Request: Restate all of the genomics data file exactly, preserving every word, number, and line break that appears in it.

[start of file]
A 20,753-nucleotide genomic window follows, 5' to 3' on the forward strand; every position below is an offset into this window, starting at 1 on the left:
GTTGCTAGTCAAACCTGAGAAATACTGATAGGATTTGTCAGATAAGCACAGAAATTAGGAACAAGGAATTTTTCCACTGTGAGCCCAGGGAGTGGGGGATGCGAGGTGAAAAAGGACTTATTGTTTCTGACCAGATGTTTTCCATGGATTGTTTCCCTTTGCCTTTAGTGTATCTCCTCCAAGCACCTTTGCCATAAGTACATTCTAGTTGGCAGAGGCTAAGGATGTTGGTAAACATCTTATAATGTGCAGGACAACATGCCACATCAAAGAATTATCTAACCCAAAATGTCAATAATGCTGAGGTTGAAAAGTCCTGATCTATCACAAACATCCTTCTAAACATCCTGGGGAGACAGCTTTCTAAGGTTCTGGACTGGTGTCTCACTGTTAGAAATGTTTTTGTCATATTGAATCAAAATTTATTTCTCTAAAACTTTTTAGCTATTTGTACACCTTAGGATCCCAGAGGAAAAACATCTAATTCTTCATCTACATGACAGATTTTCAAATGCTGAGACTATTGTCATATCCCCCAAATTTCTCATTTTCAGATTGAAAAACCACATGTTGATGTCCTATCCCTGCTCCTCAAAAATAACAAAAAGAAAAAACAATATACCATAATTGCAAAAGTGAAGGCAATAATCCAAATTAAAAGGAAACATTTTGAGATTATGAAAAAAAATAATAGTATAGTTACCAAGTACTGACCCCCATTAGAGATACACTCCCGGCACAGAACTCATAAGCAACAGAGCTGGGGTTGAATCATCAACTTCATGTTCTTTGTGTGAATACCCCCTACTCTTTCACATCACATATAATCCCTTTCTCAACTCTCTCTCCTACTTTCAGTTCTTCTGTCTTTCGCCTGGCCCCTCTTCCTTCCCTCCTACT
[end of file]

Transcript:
A 20,753-nucleotide genomic window follows, 5' to 3' on the forward strand; every position below is an offset into this window, starting at 1 on the left:
GTTGCTAGTCAAACCTGAGAAATACTGATAGGATTTGTCAGATAAGCACAGAAATTAGGAACAAGGAATTTTTCCACTGTGAGCCCAGGGAGTGGGGGATGCGAGGTGAAAAAGGACTTATTGTTTCTGACCAGATGTTTTCCATGGATTGTTTCCCTTTGCCTTTAGTGTATCTCCTCCAAGCACCTTTGCCATAAGTACATTCTAGTTGGCAGAGGCTAAGGATGTTGGTAAACATCTTATAATGTGCAGGACAACATGCCACATCAAAGAATTATCTAACCCAAAATGTCAATAATGCTGAGGTTGAAAAGTCCTGATCTATCACAAACATCCTTCTAAACATCCTGGGGAGACAGCTTTCTAAGGTTCTGGACTGGTGTCTCACTGTTAGAAATGTTTTTGTCATATTGAATCAAAATTTATTTCTCTAAAACTTTTTAGCTATTTGTACACCTTAGGATCCCAGAGGAAAAACATCTAATTCTTCATCTACATGACAGATTTTCAAATGCTGAGACTATTGTCATATCCCCCAAATTTCTCATTTTCAGATTGAAAAACCACATGTTGATGTCCTATCCCTGCTCCTCAAAAATAACAAAAAGAAAAAACAATATACCATAATTGCAAAAGTGAAGGCAATAATCCAAATTAAAAGGAAACATTTTGAGATTATGAAAAAAAATAATAGTATAGTTACCAAGTACTGACCCCCATTAGAGATACACTCCCGGCACAGAACTCATAAGCAACAGAGCTGGGGTTGAATCATCAACTTCATGTTCTTTGTGTGAATACCCCCTACTCTTTCACATCACATATAATCCCTTTCTCAACTCTCTCTCCTACTTTCAGTTCTTCTGTCTTTCGCCTGGCCCCTCTTCCTTCCCTCCTACT